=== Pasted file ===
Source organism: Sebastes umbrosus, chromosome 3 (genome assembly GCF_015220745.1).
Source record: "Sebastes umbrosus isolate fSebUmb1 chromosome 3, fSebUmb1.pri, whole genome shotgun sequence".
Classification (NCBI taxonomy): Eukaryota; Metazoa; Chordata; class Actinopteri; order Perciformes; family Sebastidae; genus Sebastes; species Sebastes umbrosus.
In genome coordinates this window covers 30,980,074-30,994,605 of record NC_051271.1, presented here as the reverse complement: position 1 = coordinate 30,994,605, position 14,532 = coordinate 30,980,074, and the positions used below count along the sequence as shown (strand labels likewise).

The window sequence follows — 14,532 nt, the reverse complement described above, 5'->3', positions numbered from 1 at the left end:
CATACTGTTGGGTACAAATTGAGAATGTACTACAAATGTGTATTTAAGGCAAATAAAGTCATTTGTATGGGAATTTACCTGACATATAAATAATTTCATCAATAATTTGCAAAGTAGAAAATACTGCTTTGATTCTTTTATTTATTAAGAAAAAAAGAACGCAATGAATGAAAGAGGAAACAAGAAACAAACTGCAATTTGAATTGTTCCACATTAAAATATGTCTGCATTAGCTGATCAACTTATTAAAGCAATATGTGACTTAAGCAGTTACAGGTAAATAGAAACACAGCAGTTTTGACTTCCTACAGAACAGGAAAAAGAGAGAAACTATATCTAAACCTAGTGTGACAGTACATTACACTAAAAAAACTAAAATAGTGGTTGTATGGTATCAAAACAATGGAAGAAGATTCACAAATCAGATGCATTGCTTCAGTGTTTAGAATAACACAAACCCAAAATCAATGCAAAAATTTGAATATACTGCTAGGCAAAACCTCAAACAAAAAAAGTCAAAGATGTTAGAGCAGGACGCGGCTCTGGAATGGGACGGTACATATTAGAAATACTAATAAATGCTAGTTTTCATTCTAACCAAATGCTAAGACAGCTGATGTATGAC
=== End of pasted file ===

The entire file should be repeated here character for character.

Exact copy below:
Source organism: Sebastes umbrosus, chromosome 3 (genome assembly GCF_015220745.1).
Source record: "Sebastes umbrosus isolate fSebUmb1 chromosome 3, fSebUmb1.pri, whole genome shotgun sequence".
Classification (NCBI taxonomy): Eukaryota; Metazoa; Chordata; class Actinopteri; order Perciformes; family Sebastidae; genus Sebastes; species Sebastes umbrosus.
In genome coordinates this window covers 30,980,074-30,994,605 of record NC_051271.1, presented here as the reverse complement: position 1 = coordinate 30,994,605, position 14,532 = coordinate 30,980,074, and the positions used below count along the sequence as shown (strand labels likewise).

The window sequence follows — 14,532 nt, the reverse complement described above, 5'->3', positions numbered from 1 at the left end:
CATACTGTTGGGTACAAATTGAGAATGTACTACAAATGTGTATTTAAGGCAAATAAAGTCATTTGTATGGGAATTTACCTGACATATAAATAATTTCATCAATAATTTGCAAAGTAGAAAATACTGCTTTGATTCTTTTATTTATTAAGAAAAAAAGAACGCAATGAATGAAAGAGGAAACAAGAAACAAACTGCAATTTGAATTGTTCCACATTAAAATATGTCTGCATTAGCTGATCAACTTATTAAAGCAATATGTGACTTAAGCAGTTACAGGTAAATAGAAACACAGCAGTTTTGACTTCCTACAGAACAGGAAAAAGAGAGAAACTATATCTAAACCTAGTGTGACAGTACATTACACTAAAAAAACTAAAATAGTGGTTGTATGGTATCAAAACAATGGAAGAAGATTCACAAATCAGATGCATTGCTTCAGTGTTTAGAATAACACAAACCCAAAATCAATGCAAAAATTTGAATATACTGCTAGGCAAAACCTCAAACAAAAAAAGTCAAAGATGTTAGAGCAGGACGCGGCTCTGGAATGGGACGGTACATATTAGAAATACTAATAAATGCTAGTTTTCATTCTAACCAAATGCTAAGACAGCTGATGTATGAC